bis is a verb-kicker then?
a verb-kicker is a subordinating conjunction? Yes, when used temporal it is a verb-kicker.
So shouldn't there be a comma before 'bis'?
ha yeah cheers, and well done for decoding my highly technical terminology. how else could it be used, apart from temporally?
As a local preposition.
Der Zug fährt bis Köln. - The train drives to colone.
Never read the term before. Is it a verb-kicker because it forces the verb to the end of the sentence?
Wouldn't that be bis nach Köln?
oh yeah got you, of course. have a lingot. and yeah that's the logic behind it. i read it somewhere on the internet... and now it's got stuck in my head in the place where 'subordinating conjunction' should be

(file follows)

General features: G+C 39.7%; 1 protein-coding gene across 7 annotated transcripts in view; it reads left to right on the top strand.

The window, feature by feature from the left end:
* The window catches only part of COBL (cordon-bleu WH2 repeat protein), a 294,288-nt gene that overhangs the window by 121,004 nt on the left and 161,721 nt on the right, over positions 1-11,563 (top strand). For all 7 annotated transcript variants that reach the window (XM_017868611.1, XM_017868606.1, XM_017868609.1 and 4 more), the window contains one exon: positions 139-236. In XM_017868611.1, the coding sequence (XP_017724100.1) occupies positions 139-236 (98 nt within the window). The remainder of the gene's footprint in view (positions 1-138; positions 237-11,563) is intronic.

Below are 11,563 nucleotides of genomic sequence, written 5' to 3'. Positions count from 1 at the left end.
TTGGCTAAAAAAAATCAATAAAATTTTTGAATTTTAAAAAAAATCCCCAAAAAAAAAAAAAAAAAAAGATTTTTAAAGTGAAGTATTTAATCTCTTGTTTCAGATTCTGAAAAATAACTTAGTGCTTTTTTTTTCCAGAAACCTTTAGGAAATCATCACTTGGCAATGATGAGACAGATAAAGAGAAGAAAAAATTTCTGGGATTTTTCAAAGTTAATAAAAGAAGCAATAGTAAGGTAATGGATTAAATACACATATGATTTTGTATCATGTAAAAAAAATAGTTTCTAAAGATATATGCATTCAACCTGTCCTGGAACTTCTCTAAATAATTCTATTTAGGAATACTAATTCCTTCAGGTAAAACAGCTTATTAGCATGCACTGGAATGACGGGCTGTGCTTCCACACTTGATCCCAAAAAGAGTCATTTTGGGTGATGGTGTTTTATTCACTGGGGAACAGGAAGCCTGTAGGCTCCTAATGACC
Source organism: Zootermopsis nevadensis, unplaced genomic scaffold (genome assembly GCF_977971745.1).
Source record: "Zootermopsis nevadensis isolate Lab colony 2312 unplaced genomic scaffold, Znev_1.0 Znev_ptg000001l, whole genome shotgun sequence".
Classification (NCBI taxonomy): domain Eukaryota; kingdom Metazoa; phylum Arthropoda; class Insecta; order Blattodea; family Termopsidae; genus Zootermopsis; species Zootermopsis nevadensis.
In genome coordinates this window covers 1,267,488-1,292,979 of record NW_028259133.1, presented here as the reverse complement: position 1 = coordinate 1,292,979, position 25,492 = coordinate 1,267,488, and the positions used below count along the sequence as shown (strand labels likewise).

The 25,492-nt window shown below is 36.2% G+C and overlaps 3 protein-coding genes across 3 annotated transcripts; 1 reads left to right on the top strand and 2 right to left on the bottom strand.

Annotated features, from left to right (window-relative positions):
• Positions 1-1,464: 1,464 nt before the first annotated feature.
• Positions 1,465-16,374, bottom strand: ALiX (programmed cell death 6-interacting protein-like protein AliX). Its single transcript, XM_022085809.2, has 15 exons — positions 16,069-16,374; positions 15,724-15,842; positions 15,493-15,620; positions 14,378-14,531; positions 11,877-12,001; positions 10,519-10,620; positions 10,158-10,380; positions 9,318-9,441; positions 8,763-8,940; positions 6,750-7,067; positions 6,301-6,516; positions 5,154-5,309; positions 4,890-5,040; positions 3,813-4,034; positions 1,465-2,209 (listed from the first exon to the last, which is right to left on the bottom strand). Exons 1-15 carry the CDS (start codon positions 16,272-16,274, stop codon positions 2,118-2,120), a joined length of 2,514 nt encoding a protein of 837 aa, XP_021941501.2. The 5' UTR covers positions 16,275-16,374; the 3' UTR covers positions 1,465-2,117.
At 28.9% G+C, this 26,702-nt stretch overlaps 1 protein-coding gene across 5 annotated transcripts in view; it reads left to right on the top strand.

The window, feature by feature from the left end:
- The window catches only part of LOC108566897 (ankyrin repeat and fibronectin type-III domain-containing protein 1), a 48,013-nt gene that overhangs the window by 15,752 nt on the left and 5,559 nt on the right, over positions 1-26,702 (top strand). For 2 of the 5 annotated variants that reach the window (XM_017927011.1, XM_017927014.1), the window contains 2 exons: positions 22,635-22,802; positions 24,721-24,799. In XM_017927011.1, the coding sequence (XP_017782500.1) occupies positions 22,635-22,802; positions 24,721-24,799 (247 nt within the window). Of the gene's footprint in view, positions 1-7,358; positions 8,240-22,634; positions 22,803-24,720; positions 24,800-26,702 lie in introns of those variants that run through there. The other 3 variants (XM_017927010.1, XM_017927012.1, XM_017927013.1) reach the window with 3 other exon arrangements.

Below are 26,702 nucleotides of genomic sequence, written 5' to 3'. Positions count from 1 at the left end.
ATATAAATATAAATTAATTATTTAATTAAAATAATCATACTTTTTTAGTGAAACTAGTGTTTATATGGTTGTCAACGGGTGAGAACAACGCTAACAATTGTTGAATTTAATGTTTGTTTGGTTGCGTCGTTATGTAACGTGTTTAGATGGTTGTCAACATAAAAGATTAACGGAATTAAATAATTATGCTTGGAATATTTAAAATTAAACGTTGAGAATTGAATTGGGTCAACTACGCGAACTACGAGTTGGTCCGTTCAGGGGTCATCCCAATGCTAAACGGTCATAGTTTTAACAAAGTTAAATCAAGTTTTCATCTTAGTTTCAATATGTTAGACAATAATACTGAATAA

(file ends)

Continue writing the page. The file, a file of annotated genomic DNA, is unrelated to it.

Don't worry. "subordinating conjunction" is only mandatory after the linguisitcs BA ;)
She cooks in the kitchen until everything is ready. Why is this not correct?
Why is it Dativ, "in der Küche"? There isn't any A to B movement here, so why not Akkusativ?
I think you've got it mixed up: "Sie kocht in der Küche." (Dativ) / "Sie geht in die Küche." (Akkusativ)
DUO, du ruchlose Eule wie hast du das gewusst?
Why use sie for she and they it makes zero sense at all